1. Art Eclectic

      If you look at the past 4 to 5 administrations (possibly back farther) it is readily apparent that the voters do not matter. Actions – look at the actions. The voters are simply rubes who go to the polls every 4 years to vote themselves more benefits, the actions show that what really matters is oil, wars, and finance.

  2. Francois T

    Speaking of end runs, how about this one?

    An Army of Schneidermans: Court Finds Private Right of Action in Securities Fraud Law in New York


    The money quote from NY Law Journal:

    A decade after then Attorney General Eliot Spitzer dusted off the long dormant Martin Act and deployed it to become the “Sheriff of Wall Street,” the Court of Appeals has essentially deputized private citizens in holding for the first time that common-law tort claims are not pre-empted by the law.

    In affirming the Appellate Division, First Department this morning, the Court of Appeals doused what had been conventional wisdom in other state and federal courts and handed a significant consumer victory to investors and current Attorney General Eric T. Schneiderman.

    Mr. Schneiderman maintained that permitting private actions would not undercut his enforcement powers, as argued by the defendant, but on the contrary would assist him in preventing securities-related fraud. The Court of Appeals agreed.

    1. scraping_by

      No one turns a hair when a corporation renegotiates a contract with suppliers, customers, or a union. So why is renegotiating a contract with the bank a violation of decency, right, and the sanctity of motherhood?

      A bank takes the proffer of a mortgage as a business deal. No more no less. The relationship isn’t personal, the obligations aren’t moral. Money changes hands according to a contract, and contracts can be modified.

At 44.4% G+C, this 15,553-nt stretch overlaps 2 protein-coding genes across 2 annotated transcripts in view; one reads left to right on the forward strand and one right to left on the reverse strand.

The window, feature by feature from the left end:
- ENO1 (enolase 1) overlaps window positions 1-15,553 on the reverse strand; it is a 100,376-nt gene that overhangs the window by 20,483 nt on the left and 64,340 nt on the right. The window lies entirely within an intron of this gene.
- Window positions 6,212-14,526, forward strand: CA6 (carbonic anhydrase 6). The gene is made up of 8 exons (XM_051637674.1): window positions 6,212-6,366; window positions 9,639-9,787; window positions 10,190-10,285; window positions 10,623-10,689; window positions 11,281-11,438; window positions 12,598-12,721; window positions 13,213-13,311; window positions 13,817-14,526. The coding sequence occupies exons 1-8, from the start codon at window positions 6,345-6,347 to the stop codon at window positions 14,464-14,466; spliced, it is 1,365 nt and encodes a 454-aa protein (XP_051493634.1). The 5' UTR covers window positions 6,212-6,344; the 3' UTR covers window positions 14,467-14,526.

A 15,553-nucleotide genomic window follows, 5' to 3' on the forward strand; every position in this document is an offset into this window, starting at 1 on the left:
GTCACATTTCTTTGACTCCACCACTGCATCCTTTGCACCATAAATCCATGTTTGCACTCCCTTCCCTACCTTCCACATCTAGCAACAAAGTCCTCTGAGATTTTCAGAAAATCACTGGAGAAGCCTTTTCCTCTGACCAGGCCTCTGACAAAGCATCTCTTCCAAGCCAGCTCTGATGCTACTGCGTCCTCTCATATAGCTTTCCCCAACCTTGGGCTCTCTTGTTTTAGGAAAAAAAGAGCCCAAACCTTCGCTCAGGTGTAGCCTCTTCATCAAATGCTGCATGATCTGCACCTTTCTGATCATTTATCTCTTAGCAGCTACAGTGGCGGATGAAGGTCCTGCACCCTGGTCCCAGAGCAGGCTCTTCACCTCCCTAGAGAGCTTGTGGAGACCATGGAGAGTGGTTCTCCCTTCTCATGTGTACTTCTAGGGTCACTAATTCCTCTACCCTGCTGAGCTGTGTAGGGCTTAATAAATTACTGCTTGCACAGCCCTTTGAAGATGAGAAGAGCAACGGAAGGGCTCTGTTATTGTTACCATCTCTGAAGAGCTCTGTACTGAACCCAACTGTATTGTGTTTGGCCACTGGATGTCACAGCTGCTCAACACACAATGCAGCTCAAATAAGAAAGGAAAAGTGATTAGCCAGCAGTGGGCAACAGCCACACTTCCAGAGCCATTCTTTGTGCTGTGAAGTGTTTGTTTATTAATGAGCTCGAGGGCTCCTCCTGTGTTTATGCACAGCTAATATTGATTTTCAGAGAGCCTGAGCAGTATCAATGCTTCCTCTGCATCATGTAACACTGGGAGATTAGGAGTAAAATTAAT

Modification isn’t the act of slick deadbeats taking advantage of saintly bankers. It’s looking at reality and dealing with it. More reality, less morality, and we might all live better.

      1. leapfrog

        A most excellent post. I’m going to borrow bits of it next time I encounter either the “deadbeat borrower” or “sanctity-and-moral-obligation-of-a-contract” memes.

      2. Wake Up America!

        Scraping_By you’re absolutely right.

        I have friends who lauded GM when they filed bankruptcy and renegotiated their contracts with the unions and restructured their debt; however, when I mentioned to these same friends I was attempting to renegotiate (while current on my note) the terms of my mortgage with my lender I was treated as if this was something most unsavory.

        When I advised the bank started foreclosure proceedings while my note was still current, I was reminded by my “friends” of the clause in my mortgage where the lender can call the note at any moment.

        Sadly, there are a lot of decent, educated folks who buy into the whole “You’re a deadbeat” and “moral obligation” arguments when it comes to mortgage defaults. They fail to see that banks force many of the defaults.

        The banks and their money are what fuels this propaganda. Until the number of people affected by their shennanigans reaches critical mass (which it has – most just don’t realize it) their PR BS will continue to be an effective weapon.

        1. reslez

          Your friends aren’t really making a judgment of “moral obligation”. This is merely the first objection that comes to mind. It’s a reflexive opinion, like Orwell’s duckspeak.

          How many people really, truly have strong, well thought out and consistent moral positions on financial issues? Answer: virtually zero. Human beings are not rational. They are not logical. They make dramatically different moral decisions when faced with slightly-rephrased but otherwise identical situations. To characterize a mortgage as a “moral obligation” is, as you point out, an absurd and hypocritical double standard.